A Job Safety Analysis, a Workplace Risk Assessment…whatever we call it, it is about identifying the hazards and assessing the risks so that you can implement suitable controls. These are the basics or fundamentals of safety. But what happens when work activities involve fluid activities or environments where individual workers need to make quick mental assessments and manage risks "on the fly"? This is where dynamic risk-assessment concepts come in to play.
My oldest son is a police officer and on April 22, 2010, he was awarded the Chiefs award of Excellence for Bravery, as he saved an individual's life, risking his own. For those of you who are parents, you may understand how this has troubled me somewhat. I had mixed emotions the day of the actual incident when he told me what had happened and then again at the awards ceremony. My son risked his life to save another. The community and I are proud that he did the right thing, but he risked his life. As a safety professional and as his mom, I needed to sit back and think about that.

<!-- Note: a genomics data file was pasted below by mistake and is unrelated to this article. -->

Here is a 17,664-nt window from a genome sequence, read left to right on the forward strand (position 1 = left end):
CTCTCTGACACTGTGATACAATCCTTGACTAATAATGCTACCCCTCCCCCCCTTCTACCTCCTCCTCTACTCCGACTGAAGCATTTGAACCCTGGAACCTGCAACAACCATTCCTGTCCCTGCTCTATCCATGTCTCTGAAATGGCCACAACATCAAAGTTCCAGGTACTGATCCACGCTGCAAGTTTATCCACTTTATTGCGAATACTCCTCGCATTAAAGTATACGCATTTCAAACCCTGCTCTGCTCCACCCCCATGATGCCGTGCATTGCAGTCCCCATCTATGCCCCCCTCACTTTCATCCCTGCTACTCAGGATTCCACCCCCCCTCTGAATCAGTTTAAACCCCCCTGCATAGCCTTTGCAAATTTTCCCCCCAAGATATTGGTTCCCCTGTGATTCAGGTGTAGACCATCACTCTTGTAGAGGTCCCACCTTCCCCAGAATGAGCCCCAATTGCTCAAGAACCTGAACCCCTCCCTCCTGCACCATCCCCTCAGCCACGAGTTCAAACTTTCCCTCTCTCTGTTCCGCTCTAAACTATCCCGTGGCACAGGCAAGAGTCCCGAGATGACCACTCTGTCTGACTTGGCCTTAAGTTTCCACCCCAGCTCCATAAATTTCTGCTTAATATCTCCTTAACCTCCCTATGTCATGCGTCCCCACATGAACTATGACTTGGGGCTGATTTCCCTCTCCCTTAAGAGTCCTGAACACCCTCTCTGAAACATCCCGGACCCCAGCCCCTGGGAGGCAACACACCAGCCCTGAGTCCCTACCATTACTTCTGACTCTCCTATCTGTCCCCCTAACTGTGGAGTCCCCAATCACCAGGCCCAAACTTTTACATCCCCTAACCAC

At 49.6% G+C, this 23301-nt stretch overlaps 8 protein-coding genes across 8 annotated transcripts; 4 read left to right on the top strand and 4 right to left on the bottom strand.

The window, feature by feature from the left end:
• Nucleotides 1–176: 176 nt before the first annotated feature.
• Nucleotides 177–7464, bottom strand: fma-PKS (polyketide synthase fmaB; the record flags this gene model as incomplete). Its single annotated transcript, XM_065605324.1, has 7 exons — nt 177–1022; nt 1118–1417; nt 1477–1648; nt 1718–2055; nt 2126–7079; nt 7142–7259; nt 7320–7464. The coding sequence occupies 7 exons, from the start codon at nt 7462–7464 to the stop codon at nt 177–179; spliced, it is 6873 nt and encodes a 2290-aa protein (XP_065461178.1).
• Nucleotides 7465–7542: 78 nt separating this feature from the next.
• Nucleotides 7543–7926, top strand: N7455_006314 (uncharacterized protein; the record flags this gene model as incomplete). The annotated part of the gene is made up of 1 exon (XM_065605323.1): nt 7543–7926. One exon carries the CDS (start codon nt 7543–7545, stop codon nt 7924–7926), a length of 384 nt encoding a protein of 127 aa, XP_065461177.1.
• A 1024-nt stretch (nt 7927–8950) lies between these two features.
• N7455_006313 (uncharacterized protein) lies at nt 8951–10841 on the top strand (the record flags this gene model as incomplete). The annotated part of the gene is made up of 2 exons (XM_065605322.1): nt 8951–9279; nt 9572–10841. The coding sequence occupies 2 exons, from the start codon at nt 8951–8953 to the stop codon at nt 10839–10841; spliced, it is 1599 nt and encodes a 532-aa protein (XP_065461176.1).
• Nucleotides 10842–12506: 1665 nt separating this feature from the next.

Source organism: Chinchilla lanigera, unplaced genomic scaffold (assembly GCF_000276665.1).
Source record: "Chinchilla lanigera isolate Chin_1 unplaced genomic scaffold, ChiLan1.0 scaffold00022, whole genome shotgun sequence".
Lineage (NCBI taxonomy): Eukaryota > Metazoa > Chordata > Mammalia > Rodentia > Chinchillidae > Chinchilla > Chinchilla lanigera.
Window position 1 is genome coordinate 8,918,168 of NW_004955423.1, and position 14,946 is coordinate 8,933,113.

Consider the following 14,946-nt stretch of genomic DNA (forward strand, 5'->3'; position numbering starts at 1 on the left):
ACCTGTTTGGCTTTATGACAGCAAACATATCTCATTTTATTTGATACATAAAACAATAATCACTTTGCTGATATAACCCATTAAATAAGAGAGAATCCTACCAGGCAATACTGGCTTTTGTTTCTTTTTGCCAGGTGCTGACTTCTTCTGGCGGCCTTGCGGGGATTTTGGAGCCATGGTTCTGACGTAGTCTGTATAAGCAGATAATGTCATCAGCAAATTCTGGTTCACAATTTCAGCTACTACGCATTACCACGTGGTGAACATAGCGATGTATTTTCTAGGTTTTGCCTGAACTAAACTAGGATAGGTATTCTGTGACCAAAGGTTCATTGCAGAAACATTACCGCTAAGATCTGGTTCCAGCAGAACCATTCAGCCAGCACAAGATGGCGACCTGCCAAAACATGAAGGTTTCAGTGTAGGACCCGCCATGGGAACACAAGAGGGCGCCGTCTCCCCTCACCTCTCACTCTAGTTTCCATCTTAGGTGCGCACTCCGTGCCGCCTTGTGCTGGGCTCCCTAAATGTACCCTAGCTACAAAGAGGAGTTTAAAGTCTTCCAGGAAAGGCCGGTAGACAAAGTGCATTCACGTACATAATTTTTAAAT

I deliberated over the concepts of hazards and risk in my head and realized that you cannot make things 100% hazard or risk free. For every occupation, there is a line of reasonable risk as you perform the job. When the reasonable risk shifts to an unreasonable level, you simply don't do it, or is it "time to put on the big boys' pants and earn the pay"? As safety professionals we assist organizations to proactively manage predicable risk. This must be balanced with the provision of knowledge and the development of skills to adapt in a dynamic manner. I realized that, for most occupations, and especially those in the emergency services, that Dynamic Risk Assessment is a key skill that is necessary.